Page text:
I don't consider myself a patient person. Optimistic, yes. Realistic, yes. Patient, not so much. I like seeing results. Immediately. Even if the work has just started, I want to see a teeny glimmer that I'm on the right track and the effort is worthwhile.
If running has taught me anything, it's that most times you don't see immediate results. You work and work and sweat and suffer and nothing seems to change. This time last year, I was coming off my second consecutive fall season spent getting back into running after training errors led to injury. I was so happy to be running consistent, pain free miles that pace was of little importance to me. I ran a respectable 1:45 Shamrock half last year in the worst weather conditions I've personally experienced on race day, and I chalked it up to running smart miles all winter and being healthy when I toed the starting line (the oh so wet, windy starting line).
I had a strong, steady spring and was excited to finally run healthy over the summer and reap the rewards of all that sweat equity during my fall races. I had been patient for over six months and I was ready to let 'er rip and get some speed back into these legs. The universe had other plans for me though. Bronchitis came knocking in late May and decided my lungs were a fine place to summer vacation. I had a cough that lingered for months and I was never able to get quality speed workouts in. Ever the optimist, I was still running injury free and let that be my summer achievement. Sure, the miles were slower than they had been in the past, but I was truly enjoying my runs and thankful nothing was hurting as I entered the fall season.
October started with a disappointing Crawlin' Crab half marathon but finished with a promising Wicked 10k that left me feeling like I wasn't too far from where I had left off before injury. I looked forward to the work of building my fitness base for Shamrock, and ran consistent 30 mile weeks during the craziest time of year so when it came time to pick up the pace, my legs would be strong and ready.
The holidays came and went, and I dove into my Shamrock training plan with a renewed excitement about the weeks ahead. My base mileage was already higher than what my peak mileage had been in the past and my legs and feet were feeling fantastic. But good god was I tired. I struggled to wake up before 6am for my strength workouts, and my energy level bottomed out by 3pm most days. My easy runs were still great, but I struggled to hit my paces for speed work and tempo runs. Most hard days would start off pretty well, but then I'd run out of gas after a few intervals or a mile or two of tempo. There was always a logical explanation for the shoddy quality of those runs...tired legs from cramming miles into very few days because the kids were home so much, the wind was ridiculous, it was unseasonably warm, I didn't eat enough that morning, yada yada yada. February has brought no improvement, only my self-proclaimed title of Queen of Positive Splits. Maybe this is the new normal for me. Maybe I've already peaked with my speed and now I'm just supposed to acknowledge and accept that I'm getting older and I should just enjoy running and appreciate that my body is still capable of running plenty of healthy miles.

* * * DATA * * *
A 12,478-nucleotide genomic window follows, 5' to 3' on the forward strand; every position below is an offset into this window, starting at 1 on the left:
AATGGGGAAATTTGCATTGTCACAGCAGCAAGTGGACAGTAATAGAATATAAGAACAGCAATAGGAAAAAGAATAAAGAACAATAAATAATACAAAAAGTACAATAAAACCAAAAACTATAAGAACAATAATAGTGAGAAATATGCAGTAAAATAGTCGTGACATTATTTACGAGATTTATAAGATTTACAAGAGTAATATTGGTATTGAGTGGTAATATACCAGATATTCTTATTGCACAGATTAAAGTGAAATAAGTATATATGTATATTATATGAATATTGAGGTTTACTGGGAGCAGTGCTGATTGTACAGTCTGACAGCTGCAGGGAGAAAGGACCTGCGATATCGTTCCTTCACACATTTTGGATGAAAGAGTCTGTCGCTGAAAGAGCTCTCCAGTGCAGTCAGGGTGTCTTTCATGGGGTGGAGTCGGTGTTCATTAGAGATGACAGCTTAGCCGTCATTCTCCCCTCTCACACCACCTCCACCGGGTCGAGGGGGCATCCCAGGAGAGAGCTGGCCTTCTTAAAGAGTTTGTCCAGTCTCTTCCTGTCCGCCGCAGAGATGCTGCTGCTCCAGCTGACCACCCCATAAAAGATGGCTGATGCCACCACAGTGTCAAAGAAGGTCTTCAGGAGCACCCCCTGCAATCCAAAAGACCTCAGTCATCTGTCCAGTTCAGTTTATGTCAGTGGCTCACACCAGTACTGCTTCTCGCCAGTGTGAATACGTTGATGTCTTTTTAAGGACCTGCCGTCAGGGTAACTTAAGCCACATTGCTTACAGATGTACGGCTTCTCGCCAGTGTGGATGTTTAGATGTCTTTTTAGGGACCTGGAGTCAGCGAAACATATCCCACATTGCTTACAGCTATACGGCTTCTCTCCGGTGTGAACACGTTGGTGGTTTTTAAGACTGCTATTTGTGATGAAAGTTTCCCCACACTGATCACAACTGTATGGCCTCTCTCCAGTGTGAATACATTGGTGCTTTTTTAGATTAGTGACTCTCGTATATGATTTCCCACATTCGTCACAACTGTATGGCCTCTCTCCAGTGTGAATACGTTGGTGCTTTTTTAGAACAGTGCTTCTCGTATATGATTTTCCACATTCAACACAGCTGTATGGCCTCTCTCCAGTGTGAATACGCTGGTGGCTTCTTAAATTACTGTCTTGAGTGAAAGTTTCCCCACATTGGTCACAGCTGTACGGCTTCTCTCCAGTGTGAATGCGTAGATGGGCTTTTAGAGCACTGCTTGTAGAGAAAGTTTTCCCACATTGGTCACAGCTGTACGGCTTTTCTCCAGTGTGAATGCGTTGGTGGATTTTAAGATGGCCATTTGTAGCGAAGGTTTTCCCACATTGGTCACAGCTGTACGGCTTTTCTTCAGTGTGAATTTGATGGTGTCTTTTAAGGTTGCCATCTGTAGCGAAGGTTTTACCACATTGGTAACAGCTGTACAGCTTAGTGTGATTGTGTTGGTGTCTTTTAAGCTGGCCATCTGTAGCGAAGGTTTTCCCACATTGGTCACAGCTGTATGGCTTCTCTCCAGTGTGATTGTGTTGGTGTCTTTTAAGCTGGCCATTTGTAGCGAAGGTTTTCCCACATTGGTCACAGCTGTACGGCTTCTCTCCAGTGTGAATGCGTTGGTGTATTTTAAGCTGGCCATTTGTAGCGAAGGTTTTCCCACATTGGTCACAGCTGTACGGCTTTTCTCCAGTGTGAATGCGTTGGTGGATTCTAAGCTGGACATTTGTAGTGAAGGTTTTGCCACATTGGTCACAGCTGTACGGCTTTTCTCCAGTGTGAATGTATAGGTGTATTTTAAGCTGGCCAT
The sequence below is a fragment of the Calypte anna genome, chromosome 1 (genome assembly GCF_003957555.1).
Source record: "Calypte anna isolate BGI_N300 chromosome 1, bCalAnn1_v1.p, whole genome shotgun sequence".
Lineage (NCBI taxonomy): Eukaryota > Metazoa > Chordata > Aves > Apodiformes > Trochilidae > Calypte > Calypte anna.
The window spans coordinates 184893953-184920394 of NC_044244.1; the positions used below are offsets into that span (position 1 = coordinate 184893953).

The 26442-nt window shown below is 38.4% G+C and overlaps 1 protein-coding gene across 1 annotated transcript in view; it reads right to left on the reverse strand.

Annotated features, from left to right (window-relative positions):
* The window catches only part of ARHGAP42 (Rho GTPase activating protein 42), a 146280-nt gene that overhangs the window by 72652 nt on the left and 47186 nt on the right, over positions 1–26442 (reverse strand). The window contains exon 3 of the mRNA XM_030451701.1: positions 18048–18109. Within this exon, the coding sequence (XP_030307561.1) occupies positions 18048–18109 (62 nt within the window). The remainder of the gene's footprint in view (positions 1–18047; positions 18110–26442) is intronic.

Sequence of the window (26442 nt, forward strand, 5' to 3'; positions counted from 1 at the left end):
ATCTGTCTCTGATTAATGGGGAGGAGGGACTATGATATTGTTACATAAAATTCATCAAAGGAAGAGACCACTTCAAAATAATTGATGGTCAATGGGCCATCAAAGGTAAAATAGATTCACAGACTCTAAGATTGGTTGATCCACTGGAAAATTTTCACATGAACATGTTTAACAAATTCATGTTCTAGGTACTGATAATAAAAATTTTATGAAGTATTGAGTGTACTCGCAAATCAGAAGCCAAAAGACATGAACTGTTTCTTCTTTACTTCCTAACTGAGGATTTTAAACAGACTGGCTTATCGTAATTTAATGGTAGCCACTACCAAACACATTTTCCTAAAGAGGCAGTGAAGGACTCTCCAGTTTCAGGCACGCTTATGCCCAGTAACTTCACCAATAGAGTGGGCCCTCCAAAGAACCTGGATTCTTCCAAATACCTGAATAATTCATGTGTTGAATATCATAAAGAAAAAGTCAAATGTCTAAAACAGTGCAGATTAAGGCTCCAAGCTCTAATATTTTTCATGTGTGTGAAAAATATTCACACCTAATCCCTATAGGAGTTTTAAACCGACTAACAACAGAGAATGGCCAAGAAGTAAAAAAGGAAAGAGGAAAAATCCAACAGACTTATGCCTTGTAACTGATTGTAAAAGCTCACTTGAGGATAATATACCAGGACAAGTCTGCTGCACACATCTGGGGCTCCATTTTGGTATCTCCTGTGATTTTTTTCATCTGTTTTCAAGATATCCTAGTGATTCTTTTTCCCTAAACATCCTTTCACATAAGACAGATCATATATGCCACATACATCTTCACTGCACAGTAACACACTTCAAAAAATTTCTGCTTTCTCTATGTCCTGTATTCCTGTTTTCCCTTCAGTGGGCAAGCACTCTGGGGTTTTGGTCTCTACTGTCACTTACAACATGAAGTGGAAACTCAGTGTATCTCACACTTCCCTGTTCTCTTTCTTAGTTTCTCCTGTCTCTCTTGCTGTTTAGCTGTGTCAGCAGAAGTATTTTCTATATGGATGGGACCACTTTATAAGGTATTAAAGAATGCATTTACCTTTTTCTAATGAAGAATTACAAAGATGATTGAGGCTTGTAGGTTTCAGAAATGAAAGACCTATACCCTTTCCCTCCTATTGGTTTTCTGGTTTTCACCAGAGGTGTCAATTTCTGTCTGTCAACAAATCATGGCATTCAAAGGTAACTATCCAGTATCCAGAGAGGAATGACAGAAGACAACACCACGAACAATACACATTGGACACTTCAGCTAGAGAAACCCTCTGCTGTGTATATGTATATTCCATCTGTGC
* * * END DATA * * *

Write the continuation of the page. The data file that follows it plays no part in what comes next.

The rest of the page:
Frustrated and disappointed that I could see my Shamrock goal sinking like the Titanic, the universe has thrown me a door to float on. Thanks to a routine health screening for a health insurance credit, I've learned my iron levels, while still within the scope of normal, are less than a third of what they were at this time last year.
Shocking, yes. Surprising, nope. Not at all. It connects all the dots and explains my sluggishness during the day and my running out of gas during my tougher runs. I couldn't get out to the store for iron supplements fast enough. Along with really upping the iron-rich foods in my diet, I'll be popping those tablets religiously between now and Shamrock. The race is a month away and while I do not expect a miracle in the form of a PR (I haven't been running anywhere near PR pace this entire training cycle), I do expect to see an improvement in my endurance and overall energy. Being healthy enough to race is always the #1 goal of a training cycle, and I'll be celebrating that and the personal victories of so many of my favorite people all Shamrock Weekend. Until then, I'll be washing my iron supplements down with a big gulp of patience, fingers crossed I'm not the has been I was starting to accept I had become.